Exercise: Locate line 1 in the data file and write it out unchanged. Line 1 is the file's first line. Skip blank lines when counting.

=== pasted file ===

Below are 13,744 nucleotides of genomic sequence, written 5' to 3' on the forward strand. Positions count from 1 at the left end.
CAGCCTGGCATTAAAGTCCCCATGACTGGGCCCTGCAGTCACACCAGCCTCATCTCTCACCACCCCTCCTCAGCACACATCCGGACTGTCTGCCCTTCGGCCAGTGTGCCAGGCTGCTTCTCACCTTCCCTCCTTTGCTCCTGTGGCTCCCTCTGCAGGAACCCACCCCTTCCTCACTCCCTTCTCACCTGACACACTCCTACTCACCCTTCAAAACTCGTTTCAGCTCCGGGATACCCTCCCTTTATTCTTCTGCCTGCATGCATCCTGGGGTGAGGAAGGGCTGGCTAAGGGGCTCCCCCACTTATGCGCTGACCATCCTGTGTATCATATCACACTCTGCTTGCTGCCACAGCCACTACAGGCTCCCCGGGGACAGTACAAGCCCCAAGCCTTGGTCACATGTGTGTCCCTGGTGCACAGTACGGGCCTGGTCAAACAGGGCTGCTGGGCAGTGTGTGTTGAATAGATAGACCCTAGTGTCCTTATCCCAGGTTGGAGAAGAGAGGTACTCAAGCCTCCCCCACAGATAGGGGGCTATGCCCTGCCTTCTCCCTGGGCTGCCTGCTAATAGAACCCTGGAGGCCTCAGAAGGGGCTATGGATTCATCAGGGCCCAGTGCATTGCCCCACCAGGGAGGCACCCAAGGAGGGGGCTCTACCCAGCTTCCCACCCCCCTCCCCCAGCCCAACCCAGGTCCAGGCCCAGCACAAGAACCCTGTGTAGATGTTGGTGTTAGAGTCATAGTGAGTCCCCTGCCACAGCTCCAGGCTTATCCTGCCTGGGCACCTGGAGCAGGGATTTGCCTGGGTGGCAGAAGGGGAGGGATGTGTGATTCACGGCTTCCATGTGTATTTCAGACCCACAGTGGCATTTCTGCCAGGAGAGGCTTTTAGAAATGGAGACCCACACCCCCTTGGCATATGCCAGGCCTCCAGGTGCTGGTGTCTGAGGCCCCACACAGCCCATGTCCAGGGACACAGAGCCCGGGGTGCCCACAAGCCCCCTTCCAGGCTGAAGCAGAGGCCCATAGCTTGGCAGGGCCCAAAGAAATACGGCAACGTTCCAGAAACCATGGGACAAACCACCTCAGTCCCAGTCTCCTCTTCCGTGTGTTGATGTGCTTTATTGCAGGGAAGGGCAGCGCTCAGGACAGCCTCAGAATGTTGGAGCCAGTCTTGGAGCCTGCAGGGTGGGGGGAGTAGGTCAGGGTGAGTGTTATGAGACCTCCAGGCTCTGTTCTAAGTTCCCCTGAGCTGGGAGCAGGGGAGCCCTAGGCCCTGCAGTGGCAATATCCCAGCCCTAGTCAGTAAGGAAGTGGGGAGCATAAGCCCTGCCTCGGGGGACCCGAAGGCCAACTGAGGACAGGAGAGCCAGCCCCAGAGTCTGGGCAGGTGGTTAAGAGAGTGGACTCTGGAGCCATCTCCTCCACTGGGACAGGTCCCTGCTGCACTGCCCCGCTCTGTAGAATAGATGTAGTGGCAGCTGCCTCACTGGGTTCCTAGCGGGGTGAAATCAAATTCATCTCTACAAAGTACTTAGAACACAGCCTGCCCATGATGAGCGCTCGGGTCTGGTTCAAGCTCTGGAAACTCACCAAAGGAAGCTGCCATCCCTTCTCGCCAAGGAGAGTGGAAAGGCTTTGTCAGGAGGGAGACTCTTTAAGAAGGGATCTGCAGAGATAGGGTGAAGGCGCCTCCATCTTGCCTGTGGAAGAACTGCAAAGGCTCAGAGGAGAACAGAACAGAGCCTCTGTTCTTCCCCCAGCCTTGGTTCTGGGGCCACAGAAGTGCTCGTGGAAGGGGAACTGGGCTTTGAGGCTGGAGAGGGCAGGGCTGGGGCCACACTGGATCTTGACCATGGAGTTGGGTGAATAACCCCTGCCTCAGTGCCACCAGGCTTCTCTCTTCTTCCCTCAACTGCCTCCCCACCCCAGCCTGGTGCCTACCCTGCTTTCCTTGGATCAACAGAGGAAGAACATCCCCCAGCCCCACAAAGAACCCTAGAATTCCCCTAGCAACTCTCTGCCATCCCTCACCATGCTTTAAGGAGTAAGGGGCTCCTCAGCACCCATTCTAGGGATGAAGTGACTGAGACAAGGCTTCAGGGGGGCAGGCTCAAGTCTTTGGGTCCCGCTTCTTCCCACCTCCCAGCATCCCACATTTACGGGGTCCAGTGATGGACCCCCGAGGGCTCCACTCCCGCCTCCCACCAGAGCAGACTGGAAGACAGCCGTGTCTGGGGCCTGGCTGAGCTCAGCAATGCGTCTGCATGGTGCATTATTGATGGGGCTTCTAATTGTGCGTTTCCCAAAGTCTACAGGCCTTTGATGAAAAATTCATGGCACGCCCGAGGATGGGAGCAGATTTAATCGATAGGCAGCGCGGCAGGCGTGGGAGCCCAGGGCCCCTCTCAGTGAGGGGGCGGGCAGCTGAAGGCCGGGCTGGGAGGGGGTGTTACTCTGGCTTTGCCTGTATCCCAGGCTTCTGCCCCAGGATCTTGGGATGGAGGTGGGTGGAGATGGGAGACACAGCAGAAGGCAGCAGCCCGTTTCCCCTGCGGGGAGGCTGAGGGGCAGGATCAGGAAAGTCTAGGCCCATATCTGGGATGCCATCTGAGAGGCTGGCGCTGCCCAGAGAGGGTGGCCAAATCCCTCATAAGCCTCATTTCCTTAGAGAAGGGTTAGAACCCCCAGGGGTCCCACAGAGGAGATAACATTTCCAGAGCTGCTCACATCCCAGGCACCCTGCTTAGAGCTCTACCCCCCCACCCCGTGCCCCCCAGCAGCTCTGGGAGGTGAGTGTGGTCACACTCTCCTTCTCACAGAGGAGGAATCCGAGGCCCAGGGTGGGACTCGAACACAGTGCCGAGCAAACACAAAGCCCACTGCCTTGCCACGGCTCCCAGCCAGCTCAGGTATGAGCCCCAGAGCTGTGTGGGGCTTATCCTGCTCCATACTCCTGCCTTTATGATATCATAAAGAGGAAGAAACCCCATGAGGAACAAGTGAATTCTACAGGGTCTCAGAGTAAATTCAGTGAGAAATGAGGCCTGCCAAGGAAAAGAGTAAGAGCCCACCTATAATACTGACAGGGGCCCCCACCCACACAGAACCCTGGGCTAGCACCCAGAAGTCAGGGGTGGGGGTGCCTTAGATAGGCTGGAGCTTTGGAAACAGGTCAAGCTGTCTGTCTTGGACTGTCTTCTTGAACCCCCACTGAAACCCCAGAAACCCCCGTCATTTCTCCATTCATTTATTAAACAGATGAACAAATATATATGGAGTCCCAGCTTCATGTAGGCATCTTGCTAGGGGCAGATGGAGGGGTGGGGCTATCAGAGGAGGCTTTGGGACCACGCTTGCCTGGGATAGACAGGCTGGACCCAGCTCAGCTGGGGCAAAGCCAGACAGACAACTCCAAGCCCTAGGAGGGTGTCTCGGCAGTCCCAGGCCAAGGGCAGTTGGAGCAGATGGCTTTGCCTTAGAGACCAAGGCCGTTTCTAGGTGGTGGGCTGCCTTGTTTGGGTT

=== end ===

Below are 13,744 nucleotides of genomic sequence, written 5' to 3' on the forward strand. Positions count from 1 at the left end.